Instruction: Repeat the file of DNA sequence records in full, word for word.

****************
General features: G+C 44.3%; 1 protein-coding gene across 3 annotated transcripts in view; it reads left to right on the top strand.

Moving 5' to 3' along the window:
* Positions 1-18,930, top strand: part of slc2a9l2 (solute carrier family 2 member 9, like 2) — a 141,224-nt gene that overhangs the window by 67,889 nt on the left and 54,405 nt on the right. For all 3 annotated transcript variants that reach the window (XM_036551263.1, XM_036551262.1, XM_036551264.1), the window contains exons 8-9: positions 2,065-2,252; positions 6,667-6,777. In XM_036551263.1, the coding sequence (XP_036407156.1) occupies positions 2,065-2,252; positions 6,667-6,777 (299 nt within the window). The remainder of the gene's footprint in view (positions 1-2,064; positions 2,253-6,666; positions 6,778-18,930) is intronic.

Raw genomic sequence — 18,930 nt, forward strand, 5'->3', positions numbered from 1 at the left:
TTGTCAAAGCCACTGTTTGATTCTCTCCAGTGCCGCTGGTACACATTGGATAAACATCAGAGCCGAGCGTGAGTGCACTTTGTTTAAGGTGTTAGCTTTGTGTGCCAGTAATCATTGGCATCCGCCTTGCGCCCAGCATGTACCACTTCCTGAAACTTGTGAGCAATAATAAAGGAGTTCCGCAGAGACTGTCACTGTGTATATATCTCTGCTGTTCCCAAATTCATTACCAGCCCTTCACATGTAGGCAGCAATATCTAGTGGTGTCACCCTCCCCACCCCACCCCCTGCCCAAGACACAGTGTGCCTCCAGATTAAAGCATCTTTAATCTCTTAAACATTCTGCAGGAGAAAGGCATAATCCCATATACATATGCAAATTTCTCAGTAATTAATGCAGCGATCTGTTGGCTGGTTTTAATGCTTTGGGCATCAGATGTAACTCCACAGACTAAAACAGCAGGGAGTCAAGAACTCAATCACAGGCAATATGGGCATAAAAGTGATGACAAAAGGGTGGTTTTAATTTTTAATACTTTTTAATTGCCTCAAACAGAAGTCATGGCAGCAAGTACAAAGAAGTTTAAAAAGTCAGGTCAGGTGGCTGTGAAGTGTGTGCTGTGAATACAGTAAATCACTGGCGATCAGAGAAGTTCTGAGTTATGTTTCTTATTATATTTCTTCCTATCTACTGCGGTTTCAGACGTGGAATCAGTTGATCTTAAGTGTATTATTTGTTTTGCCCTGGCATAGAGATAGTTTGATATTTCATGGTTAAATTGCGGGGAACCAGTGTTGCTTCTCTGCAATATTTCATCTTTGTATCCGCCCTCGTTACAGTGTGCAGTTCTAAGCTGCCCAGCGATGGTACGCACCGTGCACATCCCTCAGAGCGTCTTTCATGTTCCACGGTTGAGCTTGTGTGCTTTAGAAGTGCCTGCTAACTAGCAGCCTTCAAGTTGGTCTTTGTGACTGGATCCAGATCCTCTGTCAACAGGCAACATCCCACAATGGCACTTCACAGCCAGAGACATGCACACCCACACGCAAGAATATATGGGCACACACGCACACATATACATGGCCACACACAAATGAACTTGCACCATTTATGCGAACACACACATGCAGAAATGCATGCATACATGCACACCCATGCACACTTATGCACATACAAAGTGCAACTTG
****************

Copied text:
General features: G+C 44.3%; 1 protein-coding gene across 3 annotated transcripts in view; it reads left to right on the top strand.

Moving 5' to 3' along the window:
* Positions 1-18,930, top strand: part of slc2a9l2 (solute carrier family 2 member 9, like 2) — a 141,224-nt gene that overhangs the window by 67,889 nt on the left and 54,405 nt on the right. For all 3 annotated transcript variants that reach the window (XM_036551263.1, XM_036551262.1, XM_036551264.1), the window contains exons 8-9: positions 2,065-2,252; positions 6,667-6,777. In XM_036551263.1, the coding sequence (XP_036407156.1) occupies positions 2,065-2,252; positions 6,667-6,777 (299 nt within the window). The remainder of the gene's footprint in view (positions 1-2,064; positions 2,253-6,666; positions 6,778-18,930) is intronic.

Raw genomic sequence — 18,930 nt, forward strand, 5'->3', positions numbered from 1 at the left:
TTGTCAAAGCCACTGTTTGATTCTCTCCAGTGCCGCTGGTACACATTGGATAAACATCAGAGCCGAGCGTGAGTGCACTTTGTTTAAGGTGTTAGCTTTGTGTGCCAGTAATCATTGGCATCCGCCTTGCGCCCAGCATGTACCACTTCCTGAAACTTGTGAGCAATAATAAAGGAGTTCCGCAGAGACTGTCACTGTGTATATATCTCTGCTGTTCCCAAATTCATTACCAGCCCTTCACATGTAGGCAGCAATATCTAGTGGTGTCACCCTCCCCACCCCACCCCCTGCCCAAGACACAGTGTGCCTCCAGATTAAAGCATCTTTAATCTCTTAAACATTCTGCAGGAGAAAGGCATAATCCCATATACATATGCAAATTTCTCAGTAATTAATGCAGCGATCTGTTGGCTGGTTTTAATGCTTTGGGCATCAGATGTAACTCCACAGACTAAAACAGCAGGGAGTCAAGAACTCAATCACAGGCAATATGGGCATAAAAGTGATGACAAAAGGGTGGTTTTAATTTTTAATACTTTTTAATTGCCTCAAACAGAAGTCATGGCAGCAAGTACAAAGAAGTTTAAAAAGTCAGGTCAGGTGGCTGTGAAGTGTGTGCTGTGAATACAGTAAATCACTGGCGATCAGAGAAGTTCTGAGTTATGTTTCTTATTATATTTCTTCCTATCTACTGCGGTTTCAGACGTGGAATCAGTTGATCTTAAGTGTATTATTTGTTTTGCCCTGGCATAGAGATAGTTTGATATTTCATGGTTAAATTGCGGGGAACCAGTGTTGCTTCTCTGCAATATTTCATCTTTGTATCCGCCCTCGTTACAGTGTGCAGTTCTAAGCTGCCCAGCGATGGTACGCACCGTGCACATCCCTCAGAGCGTCTTTCATGTTCCACGGTTGAGCTTGTGTGCTTTAGAAGTGCCTGCTAACTAGCAGCCTTCAAGTTGGTCTTTGTGACTGGATCCAGATCCTCTGTCAACAGGCAACATCCCACAATGGCACTTCACAGCCAGAGACATGCACACCCACACGCAAGAATATATGGGCACACACGCACACATATACATGGCCACACACAAATGAACTTGCACCATTTATGCGAACACACACATGCAGAAATGCATGCATACATGCACACCCATGCACACTTATGCACATACAAAGTGCAACTTG